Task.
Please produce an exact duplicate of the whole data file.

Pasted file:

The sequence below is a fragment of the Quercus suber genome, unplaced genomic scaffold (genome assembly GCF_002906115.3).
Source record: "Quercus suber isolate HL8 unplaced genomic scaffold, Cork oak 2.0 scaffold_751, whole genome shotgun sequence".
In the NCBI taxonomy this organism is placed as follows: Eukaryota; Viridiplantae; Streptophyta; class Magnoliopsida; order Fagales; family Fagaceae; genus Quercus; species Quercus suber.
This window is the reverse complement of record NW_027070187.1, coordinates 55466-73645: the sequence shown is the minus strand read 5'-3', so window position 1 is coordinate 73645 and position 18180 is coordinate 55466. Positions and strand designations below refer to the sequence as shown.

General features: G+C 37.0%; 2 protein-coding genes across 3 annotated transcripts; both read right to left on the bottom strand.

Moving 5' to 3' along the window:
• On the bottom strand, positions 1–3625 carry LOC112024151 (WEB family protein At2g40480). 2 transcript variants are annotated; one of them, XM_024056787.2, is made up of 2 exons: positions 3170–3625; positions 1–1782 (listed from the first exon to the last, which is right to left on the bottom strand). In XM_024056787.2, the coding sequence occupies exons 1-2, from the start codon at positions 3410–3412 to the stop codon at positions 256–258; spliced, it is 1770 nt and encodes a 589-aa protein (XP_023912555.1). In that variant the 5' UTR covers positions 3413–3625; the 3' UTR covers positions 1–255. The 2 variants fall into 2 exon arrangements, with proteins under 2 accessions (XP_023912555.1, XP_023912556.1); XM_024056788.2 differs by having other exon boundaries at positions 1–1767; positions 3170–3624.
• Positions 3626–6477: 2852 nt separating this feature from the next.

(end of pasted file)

The sequence below is a fragment of the Quercus suber genome, unplaced genomic scaffold (genome assembly GCF_002906115.3).
Source record: "Quercus suber isolate HL8 unplaced genomic scaffold, Cork oak 2.0 scaffold_751, whole genome shotgun sequence".
In the NCBI taxonomy this organism is placed as follows: Eukaryota; Viridiplantae; Streptophyta; class Magnoliopsida; order Fagales; family Fagaceae; genus Quercus; species Quercus suber.
This window is the reverse complement of record NW_027070187.1, coordinates 55466-73645: the sequence shown is the minus strand read 5'-3', so window position 1 is coordinate 73645 and position 18180 is coordinate 55466. Positions and strand designations below refer to the sequence as shown.

General features: G+C 37.0%; 2 protein-coding genes across 3 annotated transcripts; both read right to left on the bottom strand.

Moving 5' to 3' along the window:
• On the bottom strand, positions 1–3625 carry LOC112024151 (WEB family protein At2g40480). 2 transcript variants are annotated; one of them, XM_024056787.2, is made up of 2 exons: positions 3170–3625; positions 1–1782 (listed from the first exon to the last, which is right to left on the bottom strand). In XM_024056787.2, the coding sequence occupies exons 1-2, from the start codon at positions 3410–3412 to the stop codon at positions 256–258; spliced, it is 1770 nt and encodes a 589-aa protein (XP_023912555.1). In that variant the 5' UTR covers positions 3413–3625; the 3' UTR covers positions 1–255. The 2 variants fall into 2 exon arrangements, with proteins under 2 accessions (XP_023912555.1, XP_023912556.1); XM_024056788.2 differs by having other exon boundaries at positions 1–1767; positions 3170–3624.
• Positions 3626–6477: 2852 nt separating this feature from the next.